Adam Crozier, CEO of UK commercial broadcaster ITV, has admitted he went against the recommendations of shareholders and other advisors upon joining the company five years ago who suggested getting rid of the rump of the content side of the business and focus instead on the UK broadcaster. “Even then, you could see just how important creating your own content was to become with all the changes that were taking place,” he told delegates during a Media Mastermind Keynote at MIPCOM.
“We decided to put content at the heart of that strategy. Our media strategy was quite simple: make great content, make it famous on our channels and then sell it around the world. He noted that ITV was now the biggest independent producer of non-scripted programmes in the US and the third biggest distributor in Europe. “We have gone from having just three drama teams five years ago to 15.”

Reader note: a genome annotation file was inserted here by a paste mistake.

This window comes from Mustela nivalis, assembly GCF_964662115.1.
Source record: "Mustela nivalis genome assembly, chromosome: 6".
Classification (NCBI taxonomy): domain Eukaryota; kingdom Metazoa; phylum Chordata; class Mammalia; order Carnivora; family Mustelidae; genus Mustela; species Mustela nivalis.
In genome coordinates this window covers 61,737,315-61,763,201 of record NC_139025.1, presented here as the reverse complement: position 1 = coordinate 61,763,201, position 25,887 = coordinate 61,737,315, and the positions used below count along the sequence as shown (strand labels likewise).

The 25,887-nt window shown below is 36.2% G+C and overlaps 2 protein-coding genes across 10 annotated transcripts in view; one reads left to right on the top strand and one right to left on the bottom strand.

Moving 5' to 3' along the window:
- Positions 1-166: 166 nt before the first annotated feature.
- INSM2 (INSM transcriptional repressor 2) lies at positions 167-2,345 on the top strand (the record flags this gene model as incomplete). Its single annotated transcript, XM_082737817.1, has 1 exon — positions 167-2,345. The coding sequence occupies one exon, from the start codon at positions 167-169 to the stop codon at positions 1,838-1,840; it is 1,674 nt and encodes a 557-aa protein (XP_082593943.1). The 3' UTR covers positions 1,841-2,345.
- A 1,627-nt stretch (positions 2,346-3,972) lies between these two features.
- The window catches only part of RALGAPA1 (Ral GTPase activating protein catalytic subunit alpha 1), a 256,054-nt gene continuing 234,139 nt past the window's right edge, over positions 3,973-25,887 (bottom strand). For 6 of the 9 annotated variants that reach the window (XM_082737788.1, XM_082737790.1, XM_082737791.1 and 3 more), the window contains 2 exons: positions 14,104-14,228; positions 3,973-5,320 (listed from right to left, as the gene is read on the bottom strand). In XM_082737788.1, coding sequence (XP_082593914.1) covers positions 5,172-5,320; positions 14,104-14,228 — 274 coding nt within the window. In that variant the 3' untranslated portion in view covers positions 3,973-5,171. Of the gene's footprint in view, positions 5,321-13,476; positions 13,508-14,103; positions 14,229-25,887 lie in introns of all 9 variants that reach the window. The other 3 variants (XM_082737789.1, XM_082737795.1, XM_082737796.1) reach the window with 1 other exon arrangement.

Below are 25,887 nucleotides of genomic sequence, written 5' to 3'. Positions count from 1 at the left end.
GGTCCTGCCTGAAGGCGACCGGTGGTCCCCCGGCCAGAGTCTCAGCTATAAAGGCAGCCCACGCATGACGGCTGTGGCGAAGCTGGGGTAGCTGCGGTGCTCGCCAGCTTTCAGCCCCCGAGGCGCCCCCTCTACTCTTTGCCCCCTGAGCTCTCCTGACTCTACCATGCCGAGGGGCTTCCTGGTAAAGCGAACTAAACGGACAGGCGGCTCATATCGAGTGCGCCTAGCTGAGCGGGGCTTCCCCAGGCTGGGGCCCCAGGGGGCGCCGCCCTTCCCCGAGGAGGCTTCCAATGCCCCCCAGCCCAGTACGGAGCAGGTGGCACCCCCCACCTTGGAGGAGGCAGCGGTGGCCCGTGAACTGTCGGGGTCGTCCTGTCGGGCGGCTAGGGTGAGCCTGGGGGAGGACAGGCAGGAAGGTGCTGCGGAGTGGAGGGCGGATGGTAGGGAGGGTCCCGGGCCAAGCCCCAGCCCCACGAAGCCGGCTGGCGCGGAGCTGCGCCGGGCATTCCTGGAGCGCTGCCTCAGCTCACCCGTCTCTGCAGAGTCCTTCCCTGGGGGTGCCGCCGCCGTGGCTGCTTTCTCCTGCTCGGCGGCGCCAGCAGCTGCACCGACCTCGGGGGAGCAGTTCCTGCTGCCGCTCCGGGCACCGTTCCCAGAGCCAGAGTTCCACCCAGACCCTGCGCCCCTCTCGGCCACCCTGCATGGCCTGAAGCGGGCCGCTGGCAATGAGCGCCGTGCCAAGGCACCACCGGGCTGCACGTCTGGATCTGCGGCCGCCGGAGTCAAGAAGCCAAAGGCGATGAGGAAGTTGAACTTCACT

He defended traditional TV against suggestions it was in decline. “Channel brands are not dead and the 30-second ad is still vitally important. TV is the most powerful medium in the world. The Internet would love to have what we have.”
He suggested that television viewing was “vastly under-measured” at the moment but felt that this would be addressed by ensuring that measurement across a range of different platforms was possible. He said that the desire for great content would never go away. “ And that’s why it doesn’t matter whether you started life as a telephony company, a broadband company, an Internet company, a media company, the key differentiator for the future, whatever your set of pipes, will be what you have on those pipes, in other words, content.”